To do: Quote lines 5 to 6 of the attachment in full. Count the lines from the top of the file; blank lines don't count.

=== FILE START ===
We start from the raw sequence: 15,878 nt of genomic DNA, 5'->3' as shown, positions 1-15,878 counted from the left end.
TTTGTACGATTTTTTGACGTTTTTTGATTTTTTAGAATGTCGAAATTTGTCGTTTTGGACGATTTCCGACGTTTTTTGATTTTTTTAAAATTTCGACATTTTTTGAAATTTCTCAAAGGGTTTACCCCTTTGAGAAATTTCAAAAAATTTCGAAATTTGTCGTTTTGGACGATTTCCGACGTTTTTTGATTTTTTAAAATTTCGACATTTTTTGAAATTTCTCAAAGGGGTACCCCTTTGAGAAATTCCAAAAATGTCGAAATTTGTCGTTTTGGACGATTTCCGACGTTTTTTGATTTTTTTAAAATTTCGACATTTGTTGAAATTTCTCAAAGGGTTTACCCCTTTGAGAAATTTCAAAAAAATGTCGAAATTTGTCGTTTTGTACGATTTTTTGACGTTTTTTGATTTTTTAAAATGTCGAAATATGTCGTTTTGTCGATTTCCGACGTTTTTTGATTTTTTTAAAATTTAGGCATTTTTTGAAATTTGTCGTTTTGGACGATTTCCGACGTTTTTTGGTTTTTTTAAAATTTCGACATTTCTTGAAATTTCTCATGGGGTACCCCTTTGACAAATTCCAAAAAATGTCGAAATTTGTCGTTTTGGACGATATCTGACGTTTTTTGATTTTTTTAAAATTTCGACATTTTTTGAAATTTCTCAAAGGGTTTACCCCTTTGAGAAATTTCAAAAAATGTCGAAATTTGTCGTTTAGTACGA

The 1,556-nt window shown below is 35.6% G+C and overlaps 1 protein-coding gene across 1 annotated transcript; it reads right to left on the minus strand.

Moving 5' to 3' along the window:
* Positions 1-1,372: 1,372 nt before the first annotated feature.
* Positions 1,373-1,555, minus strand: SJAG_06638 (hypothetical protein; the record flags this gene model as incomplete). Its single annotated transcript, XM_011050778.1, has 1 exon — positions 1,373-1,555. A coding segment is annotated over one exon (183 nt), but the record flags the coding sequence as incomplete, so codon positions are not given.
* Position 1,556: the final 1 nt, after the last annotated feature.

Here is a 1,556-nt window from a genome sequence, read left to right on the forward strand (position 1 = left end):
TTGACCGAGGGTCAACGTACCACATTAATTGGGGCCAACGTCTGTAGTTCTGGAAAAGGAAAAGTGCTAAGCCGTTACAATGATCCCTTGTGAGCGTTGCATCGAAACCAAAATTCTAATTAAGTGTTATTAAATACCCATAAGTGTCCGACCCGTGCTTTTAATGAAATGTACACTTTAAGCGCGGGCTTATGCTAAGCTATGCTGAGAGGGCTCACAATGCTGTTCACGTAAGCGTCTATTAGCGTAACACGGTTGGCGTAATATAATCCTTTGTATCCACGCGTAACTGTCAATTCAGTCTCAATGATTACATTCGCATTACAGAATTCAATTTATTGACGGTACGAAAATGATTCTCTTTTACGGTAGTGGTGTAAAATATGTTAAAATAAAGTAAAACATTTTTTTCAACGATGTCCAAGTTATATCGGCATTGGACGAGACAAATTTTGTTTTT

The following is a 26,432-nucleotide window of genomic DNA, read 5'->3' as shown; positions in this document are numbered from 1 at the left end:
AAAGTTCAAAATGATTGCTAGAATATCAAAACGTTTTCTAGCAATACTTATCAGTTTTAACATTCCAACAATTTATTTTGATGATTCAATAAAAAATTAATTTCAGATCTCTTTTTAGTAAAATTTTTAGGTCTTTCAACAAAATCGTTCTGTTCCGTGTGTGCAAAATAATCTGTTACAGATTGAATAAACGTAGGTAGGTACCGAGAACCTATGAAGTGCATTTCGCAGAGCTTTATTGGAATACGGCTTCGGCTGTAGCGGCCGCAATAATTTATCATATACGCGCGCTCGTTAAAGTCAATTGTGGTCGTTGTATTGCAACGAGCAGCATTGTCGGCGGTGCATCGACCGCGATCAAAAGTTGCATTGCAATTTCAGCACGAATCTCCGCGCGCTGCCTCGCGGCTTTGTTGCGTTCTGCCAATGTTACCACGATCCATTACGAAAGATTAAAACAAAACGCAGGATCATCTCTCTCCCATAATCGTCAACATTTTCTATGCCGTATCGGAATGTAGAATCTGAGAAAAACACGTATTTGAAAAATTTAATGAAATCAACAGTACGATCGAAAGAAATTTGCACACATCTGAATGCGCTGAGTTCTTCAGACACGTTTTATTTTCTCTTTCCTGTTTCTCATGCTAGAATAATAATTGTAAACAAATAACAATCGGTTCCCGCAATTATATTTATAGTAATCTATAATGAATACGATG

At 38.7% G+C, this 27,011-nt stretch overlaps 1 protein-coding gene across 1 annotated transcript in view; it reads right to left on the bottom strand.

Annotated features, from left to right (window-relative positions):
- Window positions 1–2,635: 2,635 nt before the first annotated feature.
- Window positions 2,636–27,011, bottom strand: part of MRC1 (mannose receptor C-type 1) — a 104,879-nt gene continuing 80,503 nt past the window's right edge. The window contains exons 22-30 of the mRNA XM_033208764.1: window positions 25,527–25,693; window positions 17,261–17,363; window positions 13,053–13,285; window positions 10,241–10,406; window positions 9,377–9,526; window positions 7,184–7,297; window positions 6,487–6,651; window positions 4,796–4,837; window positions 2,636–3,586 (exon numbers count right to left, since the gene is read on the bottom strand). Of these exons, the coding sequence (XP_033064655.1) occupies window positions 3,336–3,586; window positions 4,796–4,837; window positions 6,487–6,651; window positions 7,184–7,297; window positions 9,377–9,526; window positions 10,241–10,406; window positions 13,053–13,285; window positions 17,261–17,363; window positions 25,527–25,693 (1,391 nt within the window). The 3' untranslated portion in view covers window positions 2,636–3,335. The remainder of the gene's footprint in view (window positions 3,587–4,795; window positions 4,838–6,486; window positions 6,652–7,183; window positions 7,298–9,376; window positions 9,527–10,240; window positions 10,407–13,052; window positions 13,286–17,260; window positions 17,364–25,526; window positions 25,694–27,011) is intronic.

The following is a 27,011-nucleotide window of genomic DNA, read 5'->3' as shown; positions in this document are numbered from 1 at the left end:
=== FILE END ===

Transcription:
* Positions 1-1,372: 1,372 nt before the first annotated feature.
* Positions 1,373-1,555, minus strand: SJAG_06638 (hypothetical protein; the record flags this gene model as incomplete). Its single annotated transcript, XM_011050778.1, has 1 exon — positions 1,373-1,555. A coding segment is annotated over one exon (183 nt), but the record flags the coding sequence as incomplete, so codon positions are not given.